TechCrunch+ roundup: TAM removal, green card cuts, when to ignore investor advice

When the downturn began, many VCs urged founders to cut their marketing spend. On the face of it, this is an efficient way to extend the runway while keeping costs down.

A few months later, we learned that cutting marketing budgets doesn’t make early-stage startups healthier, but it’s a great way for VCs to reduce burn rates across their entire portfolio.

As Rebecca Shkutak reported this week, SaaS startups that ignored this advice outperformed those that followed it.

If someone offers you free business advice, it’s probably for their own benefit.

In business, if someone offers you advice, it’s probably for their own benefit. That’s why I take investors at their word when they say that most founders can’t properly estimate their total addressable market (TAM).

Most founders present a slide with three concentric circles: TAM on the outside, SAM (serviceable addressable market) in the middle, and SOM (serviceable reachable market) in the center.

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“When this slide came up, most investors laughed (or cried),” wrote Bill Reichert, partner and chief evangelist at Pegasus Tech Ventures.

Few investors will transfer funds based on how many billions you think you’ll make in year eight. Instead, founders must prove that they have targeted plan and clear understanding of future users.

“How many customers will you acquire this year? Next year? Next year?” asks Reichert. And just as important, “How many can you convert? How are you going to get to them?”

Don’t spend too much time calculating future earnings or reading Gartner studies for facts that sound authoritative. Instead, build a bottom-up model that focuses on the size of the opportunity, not the market.

“Show investors how you intend to build an ever-growing staff of satisfied customers,” advises Reichert. “Don’t assume that your focus is on gaining market share in a large established market.”

Have a nice weekend,

Walter Thompson
Editorial Manager, TechCrunch+

How to turn user data into your next presentation

long exposure fire poi spinner

Image Credits: James Neal/Getty Images

Investors may enjoy hearing the founder’s well-rehearsed story, but sharing the right customer data “can ultimately boost performance,” says David Smith, vice president of data and analytics at TheVentureCity.

“Investors need to see that you are not blinded by easy profits that can disappear in weeks, but are using hard data to build a sustainable company that will endure and thrive over time.”

SaaS startups that ignored VC advice to cut back on sales and marketing fared better this year

Digitally generated image of a golden air balloon in the shape of a dollar sign inflated with a pump and flying on a white background.

Image Credits: Andrii Onufrienko (opens in a new window) / Getty Images

Many VCs have advised founders to cut their sales and marketing spend to stay on track this year. And as it turns out, many VCs have been giving the wrong advice.

According to data from Capchase, a fintech company that offers startups non-dilutive capital, “companies that did not cut sales and marketing spend were in a better financial and growth position now than those that had did when the market started to decline in 2022,” reports Rebecca Shkutak.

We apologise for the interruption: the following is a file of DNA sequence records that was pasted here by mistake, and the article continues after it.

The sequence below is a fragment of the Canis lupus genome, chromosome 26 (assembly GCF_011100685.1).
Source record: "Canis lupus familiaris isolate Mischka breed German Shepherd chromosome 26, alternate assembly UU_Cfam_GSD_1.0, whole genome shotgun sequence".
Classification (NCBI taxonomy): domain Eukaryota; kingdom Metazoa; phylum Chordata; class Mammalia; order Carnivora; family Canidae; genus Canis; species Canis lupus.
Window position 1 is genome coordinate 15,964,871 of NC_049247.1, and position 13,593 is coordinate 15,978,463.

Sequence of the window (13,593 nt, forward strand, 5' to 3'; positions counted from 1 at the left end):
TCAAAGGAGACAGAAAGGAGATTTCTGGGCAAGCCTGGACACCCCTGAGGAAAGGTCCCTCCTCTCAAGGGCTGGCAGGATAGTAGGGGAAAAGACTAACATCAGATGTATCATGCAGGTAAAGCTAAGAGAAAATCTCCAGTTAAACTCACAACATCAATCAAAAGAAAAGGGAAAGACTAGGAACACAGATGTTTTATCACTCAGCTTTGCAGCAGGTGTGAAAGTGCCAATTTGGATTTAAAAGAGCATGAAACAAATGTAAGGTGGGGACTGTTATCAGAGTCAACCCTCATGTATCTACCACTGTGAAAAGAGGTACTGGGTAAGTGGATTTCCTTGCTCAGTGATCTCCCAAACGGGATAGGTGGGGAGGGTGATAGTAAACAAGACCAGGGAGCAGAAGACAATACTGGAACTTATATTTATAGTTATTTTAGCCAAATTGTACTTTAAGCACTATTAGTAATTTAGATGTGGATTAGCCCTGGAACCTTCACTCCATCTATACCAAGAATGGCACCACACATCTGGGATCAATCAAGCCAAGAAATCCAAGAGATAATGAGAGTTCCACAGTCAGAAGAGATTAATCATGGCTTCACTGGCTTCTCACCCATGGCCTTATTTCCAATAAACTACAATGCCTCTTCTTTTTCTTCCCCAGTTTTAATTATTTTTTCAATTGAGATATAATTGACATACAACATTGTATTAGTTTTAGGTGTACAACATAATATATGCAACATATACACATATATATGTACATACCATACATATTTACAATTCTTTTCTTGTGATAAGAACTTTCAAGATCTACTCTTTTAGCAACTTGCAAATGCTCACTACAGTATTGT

Of the 500 companies surveyed, startups are showing the strongest growth, said Miguel Fernandez, co-founder and CEO of Capchase.

“What we saw in this case, and what’s most interesting, is that the best companies actually reduced all other costs except sales and marketing.”

Dear Sophie: My co-founder is a green card applicant who was just laid off. Now what?

a lone figure at the hedge entrance to the maze, which has an American flag in the center

Image Credits: Bryce Durbin/TechCrunch

Dear Sophie,

My co-founder and I got laid off from Big Tech last week and this is the kick we needed to go all-in on our startup.

We are first time founders but they need immigration sponsorship to maintain their status with our startup.

Do we consider the O-1A in the 60 day grace period? Thanks!

“New to Newark.”

Pitch Deck Teardown: Sateliot’s $11.4M Series A Deck

Cell phone coverage is built to serve humans, which is why Sateliot is launching nanosatellites to provide IoT connectivity for ocean buoys and autonomous drones.

The company shared its €10 million Series A deck with TC+, which includes all 18 slides:

  1. Cover up
  2. Problem: “90% of the world has no cellular coverage”
  3. A team
  4. Solution: “To connect all NB-IOT devices from space on 5G standard”
  5. Value Proposition: “Near Real-Time Connectivity”
  6. Product: “Standard Protocol”
  7. Why us: “Sateliot is the #1 satellite operator”
  8. Market size
  9. Competition
  10. Business model
  11. Traction: “MNOs Engaged and Technical Integrations Continue”
  12. Go-to-Market: “Early Adopter Program”
  13. Interstitial slide
  14. advantage
  15. Progress
  16. NGO program
  17. Slogan
  18. Conclusion

How much tax will you owe when you sell your company?

Money flying from a pile of banknotes in a man's hand

Image Credits: PM images (opens in a new window) / Getty Images

Launching a startup is hard work, so asking founders to prepare for an acquisition might sound as silly as telling them to practice their Oscar speech in the bathroom mirror.

Still: If you’re ready to launch a startup, you need to be ready to sell it, too.

In a commentary on TC+, Peyton Carr, managing director of Keystone Global Partners, offers a framework for calculating exit taxation and outlines the differences between short-term capital gains and long-term capital gains.

“As a founder, you will need to plan your personal tax situation to optimize the set of options available to you.”

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